Herald Sun - Switched On - - Friday -

TONIGHT on Coast it’s the sandy beaches and salt marshes and mud flats of East Anglia, Neil Oliver an­nounces at the start of the show, wind in his hair.

Do you think he got the job on ac­count of his hair? I mean, yeah, sure, he’s an ar­chae­ol­o­gist and a his­to­rian, but have a look at that hair. It’s par­ty­ing like it’s 1992.

This episode

is a 200km jour­ney from King’s Lynn to Felixs­towe, and there’s plenty of his­tory there. Some of it’s bor­ing (‘‘And if you weren’t fish­ing for her­ring in Great Yar­mouth, you were pro­cess­ing the catch . . . ’’), but some of it is very bor­ing. (A toss-up here be­tween Cromer’s crab­bing competition and the aban­doned US mil­i­tary in­stal­la­tion at Or­ford Ness.)

But if you’re in­ter­ested in how, say, a mas­sive flood can come out of nowhere and cause mas­sive dam­age, there’s some­thing here for you on that. Jan­uary 1953. High tide, low at­mo­spheric pres­sure, 300 end up dead. Dave Hock­ing lives in Snet­tisham. He was 18 at the time; he lost 29 of his clos­est friends and says he still goes down to the beach and cries even now.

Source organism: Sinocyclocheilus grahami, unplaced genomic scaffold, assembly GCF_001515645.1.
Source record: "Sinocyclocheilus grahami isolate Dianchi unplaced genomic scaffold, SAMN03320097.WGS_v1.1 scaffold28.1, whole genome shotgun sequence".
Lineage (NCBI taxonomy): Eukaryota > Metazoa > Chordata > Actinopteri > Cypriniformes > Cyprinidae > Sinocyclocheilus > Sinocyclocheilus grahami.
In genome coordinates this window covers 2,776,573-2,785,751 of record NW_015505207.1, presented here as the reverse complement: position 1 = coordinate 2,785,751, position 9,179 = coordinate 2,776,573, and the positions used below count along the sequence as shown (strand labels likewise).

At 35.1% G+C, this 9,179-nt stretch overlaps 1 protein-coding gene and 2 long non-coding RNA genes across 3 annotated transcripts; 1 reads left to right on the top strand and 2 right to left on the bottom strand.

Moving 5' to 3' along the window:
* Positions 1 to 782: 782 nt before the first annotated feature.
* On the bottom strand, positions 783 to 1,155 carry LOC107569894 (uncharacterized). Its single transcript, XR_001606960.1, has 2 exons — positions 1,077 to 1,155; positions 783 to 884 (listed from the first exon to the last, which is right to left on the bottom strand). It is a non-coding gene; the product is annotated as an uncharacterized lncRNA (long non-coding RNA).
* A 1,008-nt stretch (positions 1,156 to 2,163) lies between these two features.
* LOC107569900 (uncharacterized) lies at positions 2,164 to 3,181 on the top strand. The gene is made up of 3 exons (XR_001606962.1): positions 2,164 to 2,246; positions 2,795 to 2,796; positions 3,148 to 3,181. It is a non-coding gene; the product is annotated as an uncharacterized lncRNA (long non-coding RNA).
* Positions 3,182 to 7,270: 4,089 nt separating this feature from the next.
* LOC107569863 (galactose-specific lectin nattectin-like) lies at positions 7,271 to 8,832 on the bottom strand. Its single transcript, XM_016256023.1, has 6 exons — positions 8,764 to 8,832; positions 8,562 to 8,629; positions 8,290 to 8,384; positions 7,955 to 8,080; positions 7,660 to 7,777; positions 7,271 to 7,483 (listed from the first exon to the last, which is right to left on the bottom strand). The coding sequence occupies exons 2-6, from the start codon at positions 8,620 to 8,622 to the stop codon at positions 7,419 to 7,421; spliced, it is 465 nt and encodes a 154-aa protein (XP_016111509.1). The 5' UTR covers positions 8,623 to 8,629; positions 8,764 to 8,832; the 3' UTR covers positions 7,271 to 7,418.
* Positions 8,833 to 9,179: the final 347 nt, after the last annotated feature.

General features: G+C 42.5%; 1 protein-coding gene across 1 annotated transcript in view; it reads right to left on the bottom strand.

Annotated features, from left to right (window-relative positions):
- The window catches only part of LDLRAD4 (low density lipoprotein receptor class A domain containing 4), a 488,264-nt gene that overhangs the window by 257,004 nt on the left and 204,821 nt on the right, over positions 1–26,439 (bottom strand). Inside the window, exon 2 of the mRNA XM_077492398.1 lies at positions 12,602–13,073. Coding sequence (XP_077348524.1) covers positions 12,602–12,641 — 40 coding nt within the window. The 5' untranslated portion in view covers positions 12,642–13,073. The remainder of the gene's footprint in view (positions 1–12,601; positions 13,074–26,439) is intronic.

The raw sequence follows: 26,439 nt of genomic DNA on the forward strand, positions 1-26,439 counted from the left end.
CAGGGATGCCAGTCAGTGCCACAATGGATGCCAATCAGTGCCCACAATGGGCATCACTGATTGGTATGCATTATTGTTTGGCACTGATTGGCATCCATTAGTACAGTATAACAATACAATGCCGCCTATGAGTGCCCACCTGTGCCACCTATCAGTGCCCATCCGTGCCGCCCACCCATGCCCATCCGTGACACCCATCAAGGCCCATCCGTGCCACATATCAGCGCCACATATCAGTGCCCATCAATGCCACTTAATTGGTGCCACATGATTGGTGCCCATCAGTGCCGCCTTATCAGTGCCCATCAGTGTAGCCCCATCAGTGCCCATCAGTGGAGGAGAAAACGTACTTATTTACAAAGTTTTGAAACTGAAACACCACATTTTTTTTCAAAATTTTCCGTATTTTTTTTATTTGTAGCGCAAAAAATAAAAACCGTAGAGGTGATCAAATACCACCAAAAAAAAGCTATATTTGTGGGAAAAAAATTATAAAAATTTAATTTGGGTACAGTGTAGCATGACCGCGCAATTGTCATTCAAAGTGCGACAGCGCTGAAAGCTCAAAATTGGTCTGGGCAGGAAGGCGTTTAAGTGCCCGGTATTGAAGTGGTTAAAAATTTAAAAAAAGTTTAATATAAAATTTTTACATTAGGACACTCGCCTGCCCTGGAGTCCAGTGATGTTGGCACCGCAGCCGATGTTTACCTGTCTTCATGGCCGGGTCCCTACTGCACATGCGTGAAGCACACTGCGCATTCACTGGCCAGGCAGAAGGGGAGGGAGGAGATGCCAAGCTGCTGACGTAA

‘‘ The sea has no friends,’’ Dave says, look­ing a bit del­i­cate. Ev­ery­one thought it was

Host with the coast: Neil Oliver go­ing to hap­pen again in Septem­ber 2006, but it didn’t, and two men with a bucket and a length of plas­tic pipe show us why not.

You might also be in­ter­ested in the yarn about WWII Y-sta­tions. Joy Hale used to in­ter­cept Ger­man sig­nals, and says one key thing she lis­tened for was the first name of the com­mand­ing of­fi­cer: ‘‘ Friedrich, this is Gun­ther, and Gun­ther, this is Wolf­gang,’’ she says. Ex­cit­ing, isn’t it? Kind of re­minds me of Dad’s Army.

There’s also a story about piers. Some of them are very old, and clearly not built by the Bris­bane City Coun­cil.

Coast is like a pack­age hol­i­day. You won’t care about some places, while wish­ing you could stay longer at oth­ers. Coast SBS, 7.30pm

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